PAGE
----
sean.a.hyde

Member
Jun 5, 2018
20
Pittsburgh, PA
Green wires are grounding wires and should go to the electrical ground.

Bonding and grounding are separate and should not be mixed. Although they ultimately go to the same place.

There should be a bonding lug on pumps that the bare copper bonding grid wire connects to.
This was my hunch. I am sure that they didn't run a bonding wire from the pad down to the autocover motor. This is a bit concerning.
 

ajw22

Gold Supporter
TFP Guide
Jul 21, 2013
9,885
Northern NJ
Anything electrical within I think 5 feet of the water should be connected to the bonding grid. I assume the cover motor is that close.

The motor bond connection can be to anything else near it that is bonded. Deck rebar, Pool light, hand rail, etc.
 

sean.a.hyde

Member
Jun 5, 2018
20
Pittsburgh, PA
Anything electrical within I think 5 feet of the water should be connected to the bonding grid. I assume the cover motor is that close.

The motor bond connection can be to anything else near it that is bonded. Deck rebar, Pool light, hand rail, etc.
There is nothing of that sort around. I mostly watched them install this and also didn't notice a bare copper wire.
 

sean.a.hyde

Member
Jun 5, 2018
20
Pittsburgh, PA
It only gets connected in areas that have inspections by the town. Rural areas they skip all of it 90% of the time because they can and it saves money and time with no concern for code
Yeah, I located the lug. Definitely no bonding wire. I wonder if this is why all the auto-covers corrode...
I feel like I should add it. All the other bonding wires for my equipment go under the equipment pad... for... reasons? Seems like that's just asking for the copper to corrode? Can I run buried bare copper for this, or should I use insulated? There is conduit running down to the motor, but I doubt I can shove 8ga solid wire through it.

Also, should I connect the track to the bracket? What about the drum?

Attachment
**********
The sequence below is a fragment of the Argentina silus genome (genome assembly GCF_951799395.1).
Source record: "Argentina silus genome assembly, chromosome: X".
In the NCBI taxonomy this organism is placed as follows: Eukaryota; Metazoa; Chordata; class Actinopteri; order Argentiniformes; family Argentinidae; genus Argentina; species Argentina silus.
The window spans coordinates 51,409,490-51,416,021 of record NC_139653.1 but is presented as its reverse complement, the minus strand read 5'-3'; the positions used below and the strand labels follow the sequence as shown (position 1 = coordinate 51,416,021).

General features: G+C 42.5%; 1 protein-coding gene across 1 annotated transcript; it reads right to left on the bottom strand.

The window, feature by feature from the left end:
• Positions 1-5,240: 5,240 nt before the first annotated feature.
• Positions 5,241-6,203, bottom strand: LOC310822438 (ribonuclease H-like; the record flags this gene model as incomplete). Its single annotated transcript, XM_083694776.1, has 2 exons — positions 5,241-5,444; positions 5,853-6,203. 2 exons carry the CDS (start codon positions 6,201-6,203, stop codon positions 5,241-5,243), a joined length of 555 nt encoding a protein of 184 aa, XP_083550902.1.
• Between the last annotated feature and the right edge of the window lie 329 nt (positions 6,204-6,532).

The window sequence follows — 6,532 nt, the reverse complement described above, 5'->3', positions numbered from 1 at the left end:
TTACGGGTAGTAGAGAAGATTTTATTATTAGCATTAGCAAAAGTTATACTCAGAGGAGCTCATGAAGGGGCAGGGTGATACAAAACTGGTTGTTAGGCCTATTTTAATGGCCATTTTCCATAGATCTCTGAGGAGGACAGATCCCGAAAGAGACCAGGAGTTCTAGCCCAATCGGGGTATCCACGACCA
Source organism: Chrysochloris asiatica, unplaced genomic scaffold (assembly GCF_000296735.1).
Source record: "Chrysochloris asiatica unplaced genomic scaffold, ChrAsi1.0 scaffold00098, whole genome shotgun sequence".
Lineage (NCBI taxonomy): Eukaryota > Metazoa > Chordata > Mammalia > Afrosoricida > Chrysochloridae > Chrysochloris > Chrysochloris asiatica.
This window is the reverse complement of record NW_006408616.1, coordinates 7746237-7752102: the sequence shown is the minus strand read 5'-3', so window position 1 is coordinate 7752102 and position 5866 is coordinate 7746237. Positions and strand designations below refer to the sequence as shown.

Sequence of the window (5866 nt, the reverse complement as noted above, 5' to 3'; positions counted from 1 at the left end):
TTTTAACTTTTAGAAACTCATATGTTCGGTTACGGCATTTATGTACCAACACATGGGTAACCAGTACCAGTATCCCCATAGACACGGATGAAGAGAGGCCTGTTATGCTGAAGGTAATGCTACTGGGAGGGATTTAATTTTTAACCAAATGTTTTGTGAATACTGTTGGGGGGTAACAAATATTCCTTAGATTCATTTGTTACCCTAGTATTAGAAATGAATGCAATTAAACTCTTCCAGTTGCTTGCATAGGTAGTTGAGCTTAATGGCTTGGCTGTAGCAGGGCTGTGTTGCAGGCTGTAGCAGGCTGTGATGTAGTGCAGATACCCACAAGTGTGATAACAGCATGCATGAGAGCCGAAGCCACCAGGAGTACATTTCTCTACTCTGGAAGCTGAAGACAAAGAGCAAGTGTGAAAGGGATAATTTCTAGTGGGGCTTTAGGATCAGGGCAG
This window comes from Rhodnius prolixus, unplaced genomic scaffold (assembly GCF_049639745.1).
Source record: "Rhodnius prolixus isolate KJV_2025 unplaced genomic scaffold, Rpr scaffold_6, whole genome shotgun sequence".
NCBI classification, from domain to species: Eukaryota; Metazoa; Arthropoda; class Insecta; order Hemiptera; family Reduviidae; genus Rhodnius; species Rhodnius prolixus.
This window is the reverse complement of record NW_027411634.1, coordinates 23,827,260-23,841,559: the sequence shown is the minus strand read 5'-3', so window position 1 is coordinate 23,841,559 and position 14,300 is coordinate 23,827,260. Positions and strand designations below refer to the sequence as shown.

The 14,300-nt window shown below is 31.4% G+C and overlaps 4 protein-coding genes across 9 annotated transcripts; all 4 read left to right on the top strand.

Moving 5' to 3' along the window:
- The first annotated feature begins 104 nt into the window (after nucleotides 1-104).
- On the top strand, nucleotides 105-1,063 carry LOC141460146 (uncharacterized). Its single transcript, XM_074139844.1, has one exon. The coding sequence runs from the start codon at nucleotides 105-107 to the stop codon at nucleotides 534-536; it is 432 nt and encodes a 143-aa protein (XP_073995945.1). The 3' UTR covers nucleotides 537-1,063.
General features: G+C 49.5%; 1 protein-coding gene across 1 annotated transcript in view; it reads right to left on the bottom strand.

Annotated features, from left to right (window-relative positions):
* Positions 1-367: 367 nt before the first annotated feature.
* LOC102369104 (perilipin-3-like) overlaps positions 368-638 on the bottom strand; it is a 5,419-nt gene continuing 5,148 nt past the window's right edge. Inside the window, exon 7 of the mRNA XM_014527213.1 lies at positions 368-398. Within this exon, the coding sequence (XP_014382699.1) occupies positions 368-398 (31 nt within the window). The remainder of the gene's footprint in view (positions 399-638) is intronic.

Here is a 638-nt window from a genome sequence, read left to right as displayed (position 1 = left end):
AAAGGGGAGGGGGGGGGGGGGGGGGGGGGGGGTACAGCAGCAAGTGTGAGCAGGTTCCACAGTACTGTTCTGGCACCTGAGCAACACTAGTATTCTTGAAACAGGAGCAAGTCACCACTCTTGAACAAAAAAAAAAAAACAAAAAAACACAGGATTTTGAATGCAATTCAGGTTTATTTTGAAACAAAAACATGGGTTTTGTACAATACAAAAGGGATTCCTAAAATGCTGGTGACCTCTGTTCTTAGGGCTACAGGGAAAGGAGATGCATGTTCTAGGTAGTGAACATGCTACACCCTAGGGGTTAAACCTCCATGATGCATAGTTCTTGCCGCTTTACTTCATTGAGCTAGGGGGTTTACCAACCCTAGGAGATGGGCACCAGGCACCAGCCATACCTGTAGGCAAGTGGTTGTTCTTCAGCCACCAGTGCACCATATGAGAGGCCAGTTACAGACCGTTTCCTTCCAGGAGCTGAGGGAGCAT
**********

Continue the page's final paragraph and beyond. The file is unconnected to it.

jimmythegreek

Bronze Supporter
TFP Guide
Aug 10, 2017
1,278
Morris Cnty NJ
The copper wont corrode it will just change color on surface and it stays solid for a long time longer than the pool life span. Corrosion isn't from not bonding it has nothing to do with that aspect it's all about equalizing static type electricity in poor terms. If you have a bond lug and a way to attach wire to bond lug and actually connect to the grid I would do it. Even insulated stranded copper fished thru conduit is still safer than nothing
 

sean.a.hyde

Member
Jun 5, 2018
20
Pittsburgh, PA
Got it. I can run this up to the equipment pad where the other bonding wires are visible. I guess I'll just bury it deep enough not to disturb it.
Thanks everyone for the help! I ran an 8ga solid wire down from the pad (where I had tied into a lug with the bonding wire for the heater). Connected to the bracket by the motor on the autocover.
But then I noticed that the rails weren't connected to the bracket. So I ran a wire from the rail to the bracket. Then I noticed the other bracket also had a lug. So I ran a wire from the far rail to its bracket and then across to connect the two brackets together. The drum also isn't well connected... but I have no idea what to do here.